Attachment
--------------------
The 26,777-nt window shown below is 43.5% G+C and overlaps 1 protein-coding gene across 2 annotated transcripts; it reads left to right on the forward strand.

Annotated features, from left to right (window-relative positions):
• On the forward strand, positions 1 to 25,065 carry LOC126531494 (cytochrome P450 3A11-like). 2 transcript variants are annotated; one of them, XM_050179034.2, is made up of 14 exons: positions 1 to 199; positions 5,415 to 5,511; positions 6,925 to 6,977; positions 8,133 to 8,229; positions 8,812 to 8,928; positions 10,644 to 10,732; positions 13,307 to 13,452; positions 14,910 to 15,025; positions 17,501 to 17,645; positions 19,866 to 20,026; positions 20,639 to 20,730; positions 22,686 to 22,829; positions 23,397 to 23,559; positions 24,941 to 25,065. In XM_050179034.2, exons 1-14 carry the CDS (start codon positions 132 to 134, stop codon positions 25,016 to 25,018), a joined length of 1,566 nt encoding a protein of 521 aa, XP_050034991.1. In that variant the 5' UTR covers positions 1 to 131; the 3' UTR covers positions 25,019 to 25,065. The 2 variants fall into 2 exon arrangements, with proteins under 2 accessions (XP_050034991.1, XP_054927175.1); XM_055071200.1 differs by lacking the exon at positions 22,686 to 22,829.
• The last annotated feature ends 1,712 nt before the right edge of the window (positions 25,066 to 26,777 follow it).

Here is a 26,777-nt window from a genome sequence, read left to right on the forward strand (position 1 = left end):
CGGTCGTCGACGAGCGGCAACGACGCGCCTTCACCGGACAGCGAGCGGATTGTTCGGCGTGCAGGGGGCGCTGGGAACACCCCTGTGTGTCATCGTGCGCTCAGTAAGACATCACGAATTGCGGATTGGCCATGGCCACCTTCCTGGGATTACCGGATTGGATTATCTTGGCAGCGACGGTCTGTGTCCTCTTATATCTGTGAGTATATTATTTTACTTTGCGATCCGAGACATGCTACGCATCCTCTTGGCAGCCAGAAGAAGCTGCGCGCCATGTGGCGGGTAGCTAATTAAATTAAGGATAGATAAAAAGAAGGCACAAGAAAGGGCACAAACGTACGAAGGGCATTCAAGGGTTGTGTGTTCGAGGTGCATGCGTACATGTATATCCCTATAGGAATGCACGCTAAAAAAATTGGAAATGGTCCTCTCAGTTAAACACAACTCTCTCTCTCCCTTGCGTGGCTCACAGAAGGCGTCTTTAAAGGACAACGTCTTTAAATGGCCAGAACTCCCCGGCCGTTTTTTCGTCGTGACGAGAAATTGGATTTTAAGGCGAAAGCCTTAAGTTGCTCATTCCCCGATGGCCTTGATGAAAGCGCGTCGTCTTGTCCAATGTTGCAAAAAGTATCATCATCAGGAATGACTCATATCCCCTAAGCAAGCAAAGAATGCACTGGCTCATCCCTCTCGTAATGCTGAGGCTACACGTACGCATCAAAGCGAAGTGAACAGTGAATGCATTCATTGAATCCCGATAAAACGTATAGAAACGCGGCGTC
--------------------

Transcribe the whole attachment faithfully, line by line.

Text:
The 26,777-nt window shown below is 43.5% G+C and overlaps 1 protein-coding gene across 2 annotated transcripts; it reads left to right on the forward strand.

Annotated features, from left to right (window-relative positions):
• On the forward strand, positions 1 to 25,065 carry LOC126531494 (cytochrome P450 3A11-like). 2 transcript variants are annotated; one of them, XM_050179034.2, is made up of 14 exons: positions 1 to 199; positions 5,415 to 5,511; positions 6,925 to 6,977; positions 8,133 to 8,229; positions 8,812 to 8,928; positions 10,644 to 10,732; positions 13,307 to 13,452; positions 14,910 to 15,025; positions 17,501 to 17,645; positions 19,866 to 20,026; positions 20,639 to 20,730; positions 22,686 to 22,829; positions 23,397 to 23,559; positions 24,941 to 25,065. In XM_050179034.2, exons 1-14 carry the CDS (start codon positions 132 to 134, stop codon positions 25,016 to 25,018), a joined length of 1,566 nt encoding a protein of 521 aa, XP_050034991.1. In that variant the 5' UTR covers positions 1 to 131; the 3' UTR covers positions 25,019 to 25,065. The 2 variants fall into 2 exon arrangements, with proteins under 2 accessions (XP_050034991.1, XP_054927175.1); XM_055071200.1 differs by lacking the exon at positions 22,686 to 22,829.
• The last annotated feature ends 1,712 nt before the right edge of the window (positions 25,066 to 26,777 follow it).

Here is a 26,777-nt window from a genome sequence, read left to right on the forward strand (position 1 = left end):
CGGTCGTCGACGAGCGGCAACGACGCGCCTTCACCGGACAGCGAGCGGATTGTTCGGCGTGCAGGGGGCGCTGGGAACACCCCTGTGTGTCATCGTGCGCTCAGTAAGACATCACGAATTGCGGATTGGCCATGGCCACCTTCCTGGGATTACCGGATTGGATTATCTTGGCAGCGACGGTCTGTGTCCTCTTATATCTGTGAGTATATTATTTTACTTTGCGATCCGAGACATGCTACGCATCCTCTTGGCAGCCAGAAGAAGCTGCGCGCCATGTGGCGGGTAGCTAATTAAATTAAGGATAGATAAAAAGAAGGCACAAGAAAGGGCACAAACGTACGAAGGGCATTCAAGGGTTGTGTGTTCGAGGTGCATGCGTACATGTATATCCCTATAGGAATGCACGCTAAAAAAATTGGAAATGGTCCTCTCAGTTAAACACAACTCTCTCTCTCCCTTGCGTGGCTCACAGAAGGCGTCTTTAAAGGACAACGTCTTTAAATGGCCAGAACTCCCCGGCCGTTTTTTCGTCGTGACGAGAAATTGGATTTTAAGGCGAAAGCCTTAAGTTGCTCATTCCCCGATGGCCTTGATGAAAGCGCGTCGTCTTGTCCAATGTTGCAAAAAGTATCATCATCAGGAATGACTCATATCCCCTAAGCAAGCAAAGAATGCACTGGCTCATCCCTCTCGTAATGCTGAGGCTACACGTACGCATCAAAGCGAAGTGAACAGTGAATGCATTCATTGAATCCCGATAAAACGTATAGAAACGCGGCGTC